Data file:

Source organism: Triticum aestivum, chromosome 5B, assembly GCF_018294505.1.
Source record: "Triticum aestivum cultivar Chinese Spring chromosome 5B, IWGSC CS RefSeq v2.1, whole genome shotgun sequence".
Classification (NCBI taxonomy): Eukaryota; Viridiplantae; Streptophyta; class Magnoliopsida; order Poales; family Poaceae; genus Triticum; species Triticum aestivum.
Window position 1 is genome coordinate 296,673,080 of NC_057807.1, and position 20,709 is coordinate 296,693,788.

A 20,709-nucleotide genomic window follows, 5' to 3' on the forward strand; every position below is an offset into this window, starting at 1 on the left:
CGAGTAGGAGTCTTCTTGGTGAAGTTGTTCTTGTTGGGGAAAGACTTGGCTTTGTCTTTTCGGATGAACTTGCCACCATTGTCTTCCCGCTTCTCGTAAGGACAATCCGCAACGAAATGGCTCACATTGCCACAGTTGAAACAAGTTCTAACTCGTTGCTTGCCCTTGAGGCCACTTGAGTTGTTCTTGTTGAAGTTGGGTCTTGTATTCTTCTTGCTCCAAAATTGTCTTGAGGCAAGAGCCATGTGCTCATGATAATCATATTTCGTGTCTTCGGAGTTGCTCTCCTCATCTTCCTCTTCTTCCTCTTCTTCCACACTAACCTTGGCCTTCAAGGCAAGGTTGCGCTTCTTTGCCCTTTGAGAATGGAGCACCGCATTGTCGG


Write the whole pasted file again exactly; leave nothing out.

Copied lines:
Source organism: Triticum aestivum, chromosome 5B, assembly GCF_018294505.1.
Source record: "Triticum aestivum cultivar Chinese Spring chromosome 5B, IWGSC CS RefSeq v2.1, whole genome shotgun sequence".
Classification (NCBI taxonomy): Eukaryota; Viridiplantae; Streptophyta; class Magnoliopsida; order Poales; family Poaceae; genus Triticum; species Triticum aestivum.
Window position 1 is genome coordinate 296,673,080 of NC_057807.1, and position 20,709 is coordinate 296,693,788.

A 20,709-nucleotide genomic window follows, 5' to 3' on the forward strand; every position below is an offset into this window, starting at 1 on the left:
CGAGTAGGAGTCTTCTTGGTGAAGTTGTTCTTGTTGGGGAAAGACTTGGCTTTGTCTTTTCGGATGAACTTGCCACCATTGTCTTCCCGCTTCTCGTAAGGACAATCCGCAACGAAATGGCTCACATTGCCACAGTTGAAACAAGTTCTAACTCGTTGCTTGCCCTTGAGGCCACTTGAGTTGTTCTTGTTGAAGTTGGGTCTTGTATTCTTCTTGCTCCAAAATTGTCTTGAGGCAAGAGCCATGTGCTCATGATAATCATATTTCGTGTCTTCGGAGTTGCTCTCCTCATCTTCCTCTTCTTCCTCTTCTTCCACACTAACCTTGGCCTTCAAGGCAAGGTTGCGCTTCTTTGCCCTTTGAGAATGGAGCACCGCATTGTCGG